In defense of Peter Jackson, though, there really is enough material to stretch. The book is short because it was condensed into simple, kid-friendly prose, but in story it covers considerable ground, including Bilbo’s travels with the thirteen dwarves to recover their ancestral home; the killing of the villain Smaug, a sentient dragon that stole the dwarves’ treasure; Bilbo’s encounter with Gollum and the finding of the One Ring; Bilbo’s troupe getting variously captured by Trolls, Goblins, and Wood-Elves; political maneuverings with the Arkenstone, the dwarves’ royal heirloom; and a massive, climactic Battle of Five Armies, which seems pretty self-explanatory. The book’s meager size belies a story dense enough to spawn a franchise by even the most conservative estimates. Whereas a battle between five armies, for example, can take fifteen pages of a book, in the forthcoming Hobbit sequel it will likely eat an hour and a half of screen-time, what with the dwarves, men, orcs, goblins, and elves battling each other, helped along by wargs, wizards, eagles, and trolls. Such are the joys of adaptation.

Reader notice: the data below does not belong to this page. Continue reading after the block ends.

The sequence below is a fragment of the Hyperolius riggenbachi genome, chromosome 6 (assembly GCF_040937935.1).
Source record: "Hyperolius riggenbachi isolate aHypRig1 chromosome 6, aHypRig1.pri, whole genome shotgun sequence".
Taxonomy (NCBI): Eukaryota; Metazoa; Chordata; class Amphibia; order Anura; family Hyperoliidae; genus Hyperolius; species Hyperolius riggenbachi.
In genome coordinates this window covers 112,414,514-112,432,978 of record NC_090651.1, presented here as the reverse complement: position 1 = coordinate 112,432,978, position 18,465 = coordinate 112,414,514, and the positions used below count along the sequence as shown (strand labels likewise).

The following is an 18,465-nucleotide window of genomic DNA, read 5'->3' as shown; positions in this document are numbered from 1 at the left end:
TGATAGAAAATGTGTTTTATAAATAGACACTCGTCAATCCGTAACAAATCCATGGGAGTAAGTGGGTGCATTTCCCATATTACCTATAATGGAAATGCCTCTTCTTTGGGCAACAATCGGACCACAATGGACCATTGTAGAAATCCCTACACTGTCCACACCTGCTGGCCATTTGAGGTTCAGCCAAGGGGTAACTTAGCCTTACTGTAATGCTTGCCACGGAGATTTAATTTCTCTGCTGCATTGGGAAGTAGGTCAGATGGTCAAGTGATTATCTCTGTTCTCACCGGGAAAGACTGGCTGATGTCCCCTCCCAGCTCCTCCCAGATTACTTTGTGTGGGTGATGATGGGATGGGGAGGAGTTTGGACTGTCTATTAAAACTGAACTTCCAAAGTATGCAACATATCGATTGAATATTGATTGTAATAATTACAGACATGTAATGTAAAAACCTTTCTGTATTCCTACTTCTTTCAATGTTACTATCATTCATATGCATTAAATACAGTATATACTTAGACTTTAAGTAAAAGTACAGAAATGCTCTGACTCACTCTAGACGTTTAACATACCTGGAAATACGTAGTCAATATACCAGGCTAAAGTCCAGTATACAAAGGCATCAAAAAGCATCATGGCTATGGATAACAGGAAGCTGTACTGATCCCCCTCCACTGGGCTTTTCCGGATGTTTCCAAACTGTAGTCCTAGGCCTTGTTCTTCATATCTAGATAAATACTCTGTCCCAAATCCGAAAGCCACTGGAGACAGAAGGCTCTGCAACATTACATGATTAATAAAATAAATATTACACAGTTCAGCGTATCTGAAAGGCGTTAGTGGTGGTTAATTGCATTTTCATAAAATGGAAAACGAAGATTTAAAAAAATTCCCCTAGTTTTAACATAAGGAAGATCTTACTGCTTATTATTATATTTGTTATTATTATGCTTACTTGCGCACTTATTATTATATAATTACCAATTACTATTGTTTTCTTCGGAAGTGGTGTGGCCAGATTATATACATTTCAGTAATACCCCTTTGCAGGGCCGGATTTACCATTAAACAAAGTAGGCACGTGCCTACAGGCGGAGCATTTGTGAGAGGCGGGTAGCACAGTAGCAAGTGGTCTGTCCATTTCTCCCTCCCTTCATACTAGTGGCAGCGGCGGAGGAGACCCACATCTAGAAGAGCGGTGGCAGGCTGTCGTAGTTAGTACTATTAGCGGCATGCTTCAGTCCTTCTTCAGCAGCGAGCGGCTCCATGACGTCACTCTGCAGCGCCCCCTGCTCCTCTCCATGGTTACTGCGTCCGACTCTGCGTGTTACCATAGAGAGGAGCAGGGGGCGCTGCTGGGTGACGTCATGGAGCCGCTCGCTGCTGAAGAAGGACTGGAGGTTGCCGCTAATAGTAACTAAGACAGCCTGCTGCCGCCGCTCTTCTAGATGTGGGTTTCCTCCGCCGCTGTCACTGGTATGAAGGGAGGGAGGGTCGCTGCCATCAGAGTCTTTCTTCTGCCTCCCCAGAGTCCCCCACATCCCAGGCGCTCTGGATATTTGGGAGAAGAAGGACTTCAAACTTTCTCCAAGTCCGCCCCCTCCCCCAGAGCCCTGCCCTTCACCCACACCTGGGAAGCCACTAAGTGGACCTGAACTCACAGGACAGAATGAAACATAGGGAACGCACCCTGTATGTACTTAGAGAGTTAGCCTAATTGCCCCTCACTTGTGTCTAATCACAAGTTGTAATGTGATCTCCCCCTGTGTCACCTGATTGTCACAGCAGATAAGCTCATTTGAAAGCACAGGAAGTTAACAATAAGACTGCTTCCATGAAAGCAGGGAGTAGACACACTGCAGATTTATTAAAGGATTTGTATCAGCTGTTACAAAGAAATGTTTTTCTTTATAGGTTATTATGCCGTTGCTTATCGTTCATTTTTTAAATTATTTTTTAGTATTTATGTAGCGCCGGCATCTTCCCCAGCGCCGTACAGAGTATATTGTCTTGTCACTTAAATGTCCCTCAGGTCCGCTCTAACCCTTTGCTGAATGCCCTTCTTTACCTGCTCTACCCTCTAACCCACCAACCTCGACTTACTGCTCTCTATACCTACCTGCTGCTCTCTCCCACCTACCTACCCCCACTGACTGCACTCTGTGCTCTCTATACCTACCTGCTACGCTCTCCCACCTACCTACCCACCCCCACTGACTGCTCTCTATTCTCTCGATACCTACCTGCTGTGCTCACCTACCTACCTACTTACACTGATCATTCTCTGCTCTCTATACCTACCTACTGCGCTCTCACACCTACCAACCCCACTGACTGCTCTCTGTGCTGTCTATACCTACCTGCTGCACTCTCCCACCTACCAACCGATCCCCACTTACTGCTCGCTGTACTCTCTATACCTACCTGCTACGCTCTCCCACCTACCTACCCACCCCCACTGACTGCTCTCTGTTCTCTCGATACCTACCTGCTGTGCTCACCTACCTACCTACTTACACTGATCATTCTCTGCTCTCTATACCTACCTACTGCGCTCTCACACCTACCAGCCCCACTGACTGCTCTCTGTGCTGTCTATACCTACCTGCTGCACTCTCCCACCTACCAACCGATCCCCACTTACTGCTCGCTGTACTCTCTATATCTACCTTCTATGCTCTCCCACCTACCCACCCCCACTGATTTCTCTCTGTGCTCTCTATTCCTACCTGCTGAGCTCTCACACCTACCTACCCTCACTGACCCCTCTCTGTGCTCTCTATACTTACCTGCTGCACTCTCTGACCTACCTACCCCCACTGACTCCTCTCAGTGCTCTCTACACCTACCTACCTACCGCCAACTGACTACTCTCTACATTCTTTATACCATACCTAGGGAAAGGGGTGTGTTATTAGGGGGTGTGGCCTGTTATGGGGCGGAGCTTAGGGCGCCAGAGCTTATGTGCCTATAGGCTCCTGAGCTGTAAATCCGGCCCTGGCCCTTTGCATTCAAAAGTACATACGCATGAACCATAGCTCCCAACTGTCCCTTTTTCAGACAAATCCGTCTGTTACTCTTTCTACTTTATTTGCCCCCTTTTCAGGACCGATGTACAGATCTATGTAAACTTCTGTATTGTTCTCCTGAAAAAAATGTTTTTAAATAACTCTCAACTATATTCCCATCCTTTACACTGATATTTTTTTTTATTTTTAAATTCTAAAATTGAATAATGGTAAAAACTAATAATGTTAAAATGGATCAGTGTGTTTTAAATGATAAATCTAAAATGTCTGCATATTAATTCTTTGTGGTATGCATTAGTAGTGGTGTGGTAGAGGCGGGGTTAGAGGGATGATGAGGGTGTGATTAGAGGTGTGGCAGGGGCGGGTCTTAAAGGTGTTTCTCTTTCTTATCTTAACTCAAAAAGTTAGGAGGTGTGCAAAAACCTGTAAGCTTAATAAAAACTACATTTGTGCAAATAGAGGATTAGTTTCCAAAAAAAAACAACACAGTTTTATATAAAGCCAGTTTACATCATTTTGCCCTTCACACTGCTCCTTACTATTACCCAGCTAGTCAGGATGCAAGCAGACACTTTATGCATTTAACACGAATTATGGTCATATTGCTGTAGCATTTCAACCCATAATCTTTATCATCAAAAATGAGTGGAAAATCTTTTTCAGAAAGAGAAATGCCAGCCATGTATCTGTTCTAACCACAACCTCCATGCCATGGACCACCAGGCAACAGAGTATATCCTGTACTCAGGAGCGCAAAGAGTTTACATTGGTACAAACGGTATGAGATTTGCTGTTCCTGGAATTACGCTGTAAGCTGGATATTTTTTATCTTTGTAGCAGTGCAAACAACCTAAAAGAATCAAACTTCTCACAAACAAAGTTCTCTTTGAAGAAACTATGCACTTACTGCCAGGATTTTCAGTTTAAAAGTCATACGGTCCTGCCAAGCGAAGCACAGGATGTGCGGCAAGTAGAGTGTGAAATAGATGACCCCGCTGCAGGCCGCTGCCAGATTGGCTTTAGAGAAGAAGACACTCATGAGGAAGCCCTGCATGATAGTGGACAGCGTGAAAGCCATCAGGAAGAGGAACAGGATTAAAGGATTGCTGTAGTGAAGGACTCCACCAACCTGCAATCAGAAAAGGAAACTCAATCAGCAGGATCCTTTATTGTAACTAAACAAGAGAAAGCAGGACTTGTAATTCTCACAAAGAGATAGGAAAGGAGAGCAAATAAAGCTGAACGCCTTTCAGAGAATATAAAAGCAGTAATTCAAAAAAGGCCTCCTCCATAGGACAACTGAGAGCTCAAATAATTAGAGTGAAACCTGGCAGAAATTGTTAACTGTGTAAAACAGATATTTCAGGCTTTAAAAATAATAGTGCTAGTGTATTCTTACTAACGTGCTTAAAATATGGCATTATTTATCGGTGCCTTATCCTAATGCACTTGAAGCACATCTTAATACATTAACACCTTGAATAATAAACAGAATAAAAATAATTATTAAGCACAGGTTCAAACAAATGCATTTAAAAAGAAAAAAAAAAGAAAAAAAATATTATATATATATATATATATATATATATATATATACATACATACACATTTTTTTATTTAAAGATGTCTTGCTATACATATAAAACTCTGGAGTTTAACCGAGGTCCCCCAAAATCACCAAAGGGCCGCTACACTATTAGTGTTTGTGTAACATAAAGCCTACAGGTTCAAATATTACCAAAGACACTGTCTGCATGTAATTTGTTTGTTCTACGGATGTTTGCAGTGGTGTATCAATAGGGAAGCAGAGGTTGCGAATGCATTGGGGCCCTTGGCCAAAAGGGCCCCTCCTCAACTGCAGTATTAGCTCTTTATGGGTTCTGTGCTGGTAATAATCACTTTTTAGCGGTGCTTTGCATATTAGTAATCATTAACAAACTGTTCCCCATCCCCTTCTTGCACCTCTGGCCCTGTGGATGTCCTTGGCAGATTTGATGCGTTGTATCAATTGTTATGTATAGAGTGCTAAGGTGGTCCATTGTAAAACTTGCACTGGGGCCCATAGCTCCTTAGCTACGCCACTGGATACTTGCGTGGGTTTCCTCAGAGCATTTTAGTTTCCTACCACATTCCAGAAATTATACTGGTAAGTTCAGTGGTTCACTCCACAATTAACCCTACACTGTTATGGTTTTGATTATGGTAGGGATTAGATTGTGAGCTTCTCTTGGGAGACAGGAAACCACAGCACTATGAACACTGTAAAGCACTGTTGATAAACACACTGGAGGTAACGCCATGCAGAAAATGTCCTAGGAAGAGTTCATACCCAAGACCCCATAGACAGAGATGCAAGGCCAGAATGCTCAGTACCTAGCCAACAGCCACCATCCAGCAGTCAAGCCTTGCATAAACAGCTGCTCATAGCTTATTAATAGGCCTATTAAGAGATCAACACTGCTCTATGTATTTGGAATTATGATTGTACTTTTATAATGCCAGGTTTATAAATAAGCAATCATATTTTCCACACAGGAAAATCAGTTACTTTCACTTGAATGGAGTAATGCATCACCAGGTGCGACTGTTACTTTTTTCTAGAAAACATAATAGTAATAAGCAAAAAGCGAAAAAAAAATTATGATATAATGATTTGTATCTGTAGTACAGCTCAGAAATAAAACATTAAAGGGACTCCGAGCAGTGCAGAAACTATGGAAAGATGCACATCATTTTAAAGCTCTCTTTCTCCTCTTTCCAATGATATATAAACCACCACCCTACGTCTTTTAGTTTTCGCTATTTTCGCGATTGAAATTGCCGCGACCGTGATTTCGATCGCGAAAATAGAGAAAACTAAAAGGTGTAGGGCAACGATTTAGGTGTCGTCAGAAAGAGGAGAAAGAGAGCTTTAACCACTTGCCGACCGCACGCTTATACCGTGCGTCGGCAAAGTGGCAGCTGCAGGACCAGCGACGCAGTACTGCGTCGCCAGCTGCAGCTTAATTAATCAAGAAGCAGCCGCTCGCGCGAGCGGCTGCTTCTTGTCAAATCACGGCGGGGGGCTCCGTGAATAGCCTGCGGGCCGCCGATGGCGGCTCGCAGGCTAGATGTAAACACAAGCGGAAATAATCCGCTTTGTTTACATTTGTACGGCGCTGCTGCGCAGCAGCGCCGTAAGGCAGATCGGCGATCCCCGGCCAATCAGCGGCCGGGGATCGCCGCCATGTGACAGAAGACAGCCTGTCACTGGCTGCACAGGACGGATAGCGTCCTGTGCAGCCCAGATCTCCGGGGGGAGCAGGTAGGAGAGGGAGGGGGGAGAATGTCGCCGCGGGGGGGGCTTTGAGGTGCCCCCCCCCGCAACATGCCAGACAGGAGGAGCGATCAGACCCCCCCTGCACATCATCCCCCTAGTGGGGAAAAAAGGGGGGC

In the fantasy genre, the original Lord of the Rings trilogy stands out because it was met by enthusiasm from geeks and critics alike. Sure, it induced paroxysms of pleasure in Tolkien obsessives, but it was also critically adored, winning countless Academy Awards including Best Picture and Best Director for The Return of the King. The movies had innovative production design, art direction, cinematography and sound design: in short, all those Oscar categories that laymen can’t define but instinctively enjoy. The Hobbit has that same attention to detail, imaginative renderings of beloved characters, and scenic tours of New Zealand’s landscape. Like The Lord of the Rings, the Hobbit has been painstakingly created to envelope the viewer in an epic fantasia.
The difference between the Hobbit and its heftier older brother is in tone. I know many people who loved The Hobbit’s book form but couldn't get through any of the three Lord of the Rings books. Where The Hobbit was quick and easy, flitting breezily between plot points, the Lord of the Rings was dry, grandiose, boring. The latter’s movie versions succeeded in part because they excised Tolkien’s Biblical prose for his meaty storyline, wonderfully infused with mystery and wonder by Peter Jackson. But The Hobbit never had that inflated importance. It was simply a tale of treasure seekers, not the End of All Things Good At the Hands of Sauron the Destroyer. With endearing whimsy The Hobbit was easy to read and virtuously mellow.